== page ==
Esophageal disease can easily sneak up on the unsuspecting clinician if regurgitation, the cardinal sign of esophageal disease,
is not considered a differential diagnosis for an animal that presents for what the owner perceives as vomiting. Patients
with esophageal diseases are at risk of life-threatening complications such as esophageal perforations or aspiration pneumonitis,
so early identification of esophageal disease is important to prompt and appropriate treatment. Esophageal foreign bodies
and esophagitis have the potential, if not identified and treated, to cause esophageal strictures or megaesophagus, which
can be more difficult to treat. Failure to consider the possibility of regurgitation in the patient presented for vomiting
could lead to delays in diagnosis, treatment errors, and undesired complications. The common esophageal diseases of dogs and
cats, and the focus of these notes, are megaesophagus, esophagitis, and esophageal strictures. Less common, but still important,
causes of esophageal disease include esophageal neoplasia and gastroesophageal intussusception.
Drugs used in the management of esophageal disease
Megaesophagus can be congenital or acquired, with acquired megaesophagus a more common disease than congenital. Although
cats do develop megaesophagus, megaesophagus is seen more commonly in dogs.
Many diseases have been associated with acquired megaesophagus, and generally fall into categories of myopathies, peripheral
neuropathies, other disorders of the neuromuscular junction, or obstructive diseases such as strictures, foreign bodies, granulomas
(Spirocerca lupi) or, in younger patients with regurgitation, vascular ring anomalies. Some myopathies linked to megaesophagus include inflammatory
myopathies of infectious or non-infectious (immune-mediated) origin (polymyositis, systemic lupus erythematosis, dermatomyositis).
Some neuropathies tied to acquired megaesophagus include polyradiculoneuritis, bilateral vagal injury, dysautonomia, and lead
and thallium toxicity. Other neuromuscular junction diseases with the potential to cause megaesophagus include botulism,
tetanus and anticholinesterase toxicities (e.g. organophosphates). Central nervous system disease (e.g. brain stem lesions,
neoplasia, trauma) has also been associated with megaesophagus.
Myasthenia gravis (MG) is considered one of the most common causes of acquired megaesophagus in dogs; dogs with MG may have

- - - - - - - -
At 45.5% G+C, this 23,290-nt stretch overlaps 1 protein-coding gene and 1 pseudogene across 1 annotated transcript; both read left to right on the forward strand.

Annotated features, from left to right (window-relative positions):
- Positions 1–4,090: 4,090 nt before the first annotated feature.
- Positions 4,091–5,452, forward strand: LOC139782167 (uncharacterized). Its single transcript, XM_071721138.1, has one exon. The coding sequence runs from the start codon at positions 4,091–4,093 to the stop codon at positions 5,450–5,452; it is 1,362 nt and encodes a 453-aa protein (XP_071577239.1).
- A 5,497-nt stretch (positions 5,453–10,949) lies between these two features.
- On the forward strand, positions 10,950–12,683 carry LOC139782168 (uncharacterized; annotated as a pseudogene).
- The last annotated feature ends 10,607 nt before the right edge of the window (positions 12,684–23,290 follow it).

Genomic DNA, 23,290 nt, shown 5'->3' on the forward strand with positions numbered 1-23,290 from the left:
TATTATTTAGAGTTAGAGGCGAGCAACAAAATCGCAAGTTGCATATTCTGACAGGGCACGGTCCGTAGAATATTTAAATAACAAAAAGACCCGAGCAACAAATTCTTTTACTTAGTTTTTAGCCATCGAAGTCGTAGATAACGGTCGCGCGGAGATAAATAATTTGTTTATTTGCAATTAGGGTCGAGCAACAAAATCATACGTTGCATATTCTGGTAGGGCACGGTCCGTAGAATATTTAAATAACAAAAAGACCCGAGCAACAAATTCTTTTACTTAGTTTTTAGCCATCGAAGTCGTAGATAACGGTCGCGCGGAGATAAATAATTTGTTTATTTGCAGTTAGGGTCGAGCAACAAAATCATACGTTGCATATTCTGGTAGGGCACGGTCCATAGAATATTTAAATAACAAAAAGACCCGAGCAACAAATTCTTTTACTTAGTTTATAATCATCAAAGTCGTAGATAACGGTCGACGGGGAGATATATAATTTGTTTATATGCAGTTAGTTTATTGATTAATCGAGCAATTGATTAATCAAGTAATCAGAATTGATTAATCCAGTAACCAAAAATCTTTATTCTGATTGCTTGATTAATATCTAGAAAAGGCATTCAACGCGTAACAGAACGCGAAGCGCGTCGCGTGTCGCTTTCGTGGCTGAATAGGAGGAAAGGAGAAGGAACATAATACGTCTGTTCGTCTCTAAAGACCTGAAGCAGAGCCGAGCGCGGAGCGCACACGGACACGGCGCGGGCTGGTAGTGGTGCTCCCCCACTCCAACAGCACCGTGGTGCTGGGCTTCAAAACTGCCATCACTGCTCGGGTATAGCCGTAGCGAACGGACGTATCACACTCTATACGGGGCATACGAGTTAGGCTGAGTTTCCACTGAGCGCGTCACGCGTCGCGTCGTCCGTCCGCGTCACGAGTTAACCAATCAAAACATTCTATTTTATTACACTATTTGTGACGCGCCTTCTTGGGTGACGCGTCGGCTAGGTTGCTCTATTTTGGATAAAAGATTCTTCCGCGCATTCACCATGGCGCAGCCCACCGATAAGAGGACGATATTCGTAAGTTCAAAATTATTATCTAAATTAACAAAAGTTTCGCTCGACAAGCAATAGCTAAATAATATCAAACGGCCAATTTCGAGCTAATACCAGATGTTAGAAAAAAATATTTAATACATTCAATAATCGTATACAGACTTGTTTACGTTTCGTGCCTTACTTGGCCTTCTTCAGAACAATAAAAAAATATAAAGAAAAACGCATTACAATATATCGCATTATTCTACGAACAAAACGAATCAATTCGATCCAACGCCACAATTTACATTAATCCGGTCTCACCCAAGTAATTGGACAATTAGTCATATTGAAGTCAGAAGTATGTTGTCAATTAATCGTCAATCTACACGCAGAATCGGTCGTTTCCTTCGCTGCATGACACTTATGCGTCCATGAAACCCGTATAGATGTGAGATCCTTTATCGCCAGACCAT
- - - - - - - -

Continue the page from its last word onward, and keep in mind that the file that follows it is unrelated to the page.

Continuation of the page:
megaesophagus as the only manifestation of neuromuscular junction disease, or may have more classical appendicular weakness.
Gaynor et al retrospectively studied a large number of dogs with megaesophagus to identify risk factors associated with the
disease. In their series of 136 dogs, the most common risk factor identified was MG, with other risk factors including esophagitis
and peripheral nerve disease. Despite being commonly cited as a risk factor for acquired megaesophagus, the Gaynor study
did not find any association between megaesophagus and hypothyroidism. Esophagitis is another common cause of acquired megaesophagus
in dogs; esophagitis itself can be the result of a number of other diseases.
The cardinal clinical sign of megaesophagus is regurgitation, which must be distinguished from vomiting by careful historical
investigation. Compared to vomiting, regurgitation is a passive process that is not proceeded by prodromal signs such as
lip-licking, anxiousness, and repeated heaving/retching. Regurgitation can occur minutes to hours after ingestion of food
or water. Distinction between regurgitation and vomiting in some patients can be difficult, and if there is any doubt about
whether a patient could be regurgitating, it may be prudent to assess esophageal function before pursuing causes of vomiting.
Failure to consider that a patient presented for vomiting may actually be regurgitating could lead to delays in diagnosis,
inappropriate therapy, or serious complications of untreated esophageal disease.
Animals with megaesophagus may also have difficulty swallowing, excessive salivation, pain with swallowing, or if pulmonary
aspiration has occurred, cough or alterations in respiratory rate and pattern. Vomiting may also be a component of the clinical
presentation potentially confounding the recognition of regurgitation as an element of the animal's clinical presentation;
vomiting can accompany megaesophagus if vomiting (usually chronic) has led to esophagitis. Animals with esophagitis or aspiration
may also have fever. Prolonged regurgitation is likely to lead to weight loss.
Physical examination abnormalities in patients with megaesophagus can include poor body condition, distension (which can be
dynamic) of the left ventral neck area, and fever and pulmonary crackles if aspiration pneumonitis is present. Patients with
MG may have evidence of peripheral weakness, although this will not be appreciated in all patients.
Once the problem of regurgitation is suspected, megaesophagus is often easily demonstrated on plain thoracic radiographs on
which an air (or sometimes fluid)-filled esophagus is readily seen. Occasionally, animals with megaesophagus will not have
an obvious air-filled esophagus apparent on thoracic radiographs, and esophageal hypomotility may be demonstrated during a
contrast esophagram. There is a risk of the patient aspirating contrast material during a contrast esophagram.
Once megaesophagus has been identified, revisiting the physical examination to carefully screen the patient for other signs
of neuromuscular disease can be helpful in prioritizing differential diagnoses.